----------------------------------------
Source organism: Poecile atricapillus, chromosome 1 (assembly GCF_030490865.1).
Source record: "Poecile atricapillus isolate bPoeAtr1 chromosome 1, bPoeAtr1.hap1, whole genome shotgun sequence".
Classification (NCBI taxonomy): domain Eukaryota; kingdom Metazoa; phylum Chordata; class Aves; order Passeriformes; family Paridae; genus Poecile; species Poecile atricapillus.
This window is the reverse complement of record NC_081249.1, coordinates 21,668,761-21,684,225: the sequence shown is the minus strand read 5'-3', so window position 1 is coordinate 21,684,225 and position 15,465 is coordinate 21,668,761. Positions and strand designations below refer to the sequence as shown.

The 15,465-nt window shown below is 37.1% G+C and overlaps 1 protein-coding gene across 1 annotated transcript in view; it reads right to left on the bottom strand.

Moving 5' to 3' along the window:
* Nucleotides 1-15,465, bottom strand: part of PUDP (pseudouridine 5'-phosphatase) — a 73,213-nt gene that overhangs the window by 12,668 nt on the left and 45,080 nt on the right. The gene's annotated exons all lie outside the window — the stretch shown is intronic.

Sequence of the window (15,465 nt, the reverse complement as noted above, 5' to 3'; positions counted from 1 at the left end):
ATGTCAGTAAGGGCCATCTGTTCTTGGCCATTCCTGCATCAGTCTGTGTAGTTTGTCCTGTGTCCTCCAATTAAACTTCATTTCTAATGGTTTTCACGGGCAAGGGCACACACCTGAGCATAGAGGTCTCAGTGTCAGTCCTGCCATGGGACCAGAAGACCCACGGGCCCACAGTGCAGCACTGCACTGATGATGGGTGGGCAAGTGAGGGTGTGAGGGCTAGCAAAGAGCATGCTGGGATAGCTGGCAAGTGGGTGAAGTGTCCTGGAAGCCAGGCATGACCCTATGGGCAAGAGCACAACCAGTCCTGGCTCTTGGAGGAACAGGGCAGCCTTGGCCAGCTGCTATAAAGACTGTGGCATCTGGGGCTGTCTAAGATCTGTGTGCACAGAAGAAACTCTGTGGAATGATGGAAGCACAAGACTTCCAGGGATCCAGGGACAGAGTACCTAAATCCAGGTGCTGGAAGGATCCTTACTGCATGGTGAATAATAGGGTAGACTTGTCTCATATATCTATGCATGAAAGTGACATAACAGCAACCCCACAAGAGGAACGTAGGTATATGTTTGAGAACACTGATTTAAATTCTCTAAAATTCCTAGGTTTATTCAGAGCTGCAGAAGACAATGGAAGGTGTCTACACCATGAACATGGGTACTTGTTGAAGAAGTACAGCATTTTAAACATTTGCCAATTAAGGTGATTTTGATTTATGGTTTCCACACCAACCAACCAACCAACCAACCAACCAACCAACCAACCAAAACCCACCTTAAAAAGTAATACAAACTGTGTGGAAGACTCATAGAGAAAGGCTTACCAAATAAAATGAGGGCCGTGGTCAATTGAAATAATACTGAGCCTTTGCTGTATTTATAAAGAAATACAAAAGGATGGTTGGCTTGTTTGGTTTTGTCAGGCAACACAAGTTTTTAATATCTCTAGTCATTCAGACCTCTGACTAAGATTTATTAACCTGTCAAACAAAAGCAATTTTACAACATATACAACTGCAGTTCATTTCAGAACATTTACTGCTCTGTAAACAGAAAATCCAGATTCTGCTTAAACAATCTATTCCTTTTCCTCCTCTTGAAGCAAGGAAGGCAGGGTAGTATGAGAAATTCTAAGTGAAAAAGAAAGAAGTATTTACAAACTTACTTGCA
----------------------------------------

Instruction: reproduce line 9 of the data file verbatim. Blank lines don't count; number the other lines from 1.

ATGTCAGTAAGGGCCATCTGTTCTTGGCCATTCCTGCATCAGTCTGTGTAGTTTGTCCTGTGTCCTCCAATTAAACTTCATTTCTAATGGTTTTCACGGGCAAGGGCACACACCTGAGCATAGAGGTCTCAGTGTCAGTCCTGCCATGGGACCAGAAGACCCACGGGCCCACAGTGCAGCACTGCACTGATGATGGGTGGGCAAGTGAGGGTGTGAGGGCTAGCAAAGAGCATGCTGGGATAGCTGGCAAGTGGGTGAAGTGTCCTGGAAGCCAGGCATGACCCTATGGGCAAGAGCACAACCAGTCCTGGCTCTTGGAGGAACAGGGCAGCCTTGGCCAGCTGCTATAAAGACTGTGGCATCTGGGGCTGTCTAAGATCTGTGTGCACAGAAGAAACTCTGTGGAATGATGGAAGCACAAGACTTCCAGGGATCCAGGGACAGAGTACCTAAATCCAGGTGCTGGAAGGATCCTTACTGCATGGTGAATAATAGGGTAGACTTGTCTCATATATCTATGCATGAAAGTGACATAACAGCAACCCCACAAGAGGAACGTAGGTATATGTTTGAGAACACTGATTTAAATTCTCTAAAATTCCTAGGTTTATTCAGAGCTGCAGAAGACAATGGAAGGTGTCTACACCATGAACATGGGTACTTGTTGAAGAAGTACAGCATTTTAAACATTTGCCAATTAAGGTGATTTTGATTTATGGTTTCCACACCAACCAACCAACCAACCAACCAACCAACCAACCAACCAAAACCCACCTTAAAAAGTAATACAAACTGTGTGGAAGACTCATAGAGAAAGGCTTACCAAATAAAATGAGGGCCGTGGTCAATTGAAATAATACTGAGCCTTTGCTGTATTTATAAAGAAATACAAAAGGATGGTTGGCTTGTTTGGTTTTGTCAGGCAACACAAGTTTTTAATATCTCTAGTCATTCAGACCTCTGACTAAGATTTATTAACCTGTCAAACAAAAGCAATTTTACAACATATACAACTGCAGTTCATTTCAGAACATTTACTGCTCTGTAAACAGAAAATCCAGATTCTGCTTAAACAATCTATTCCTTTTCCTCCTCTTGAAGCAAGGAAGGCAGGGTAGTATGAGAAATTCTAAGTGAAAAAGAAAGAAGTATTTACAAACTTACTTGCA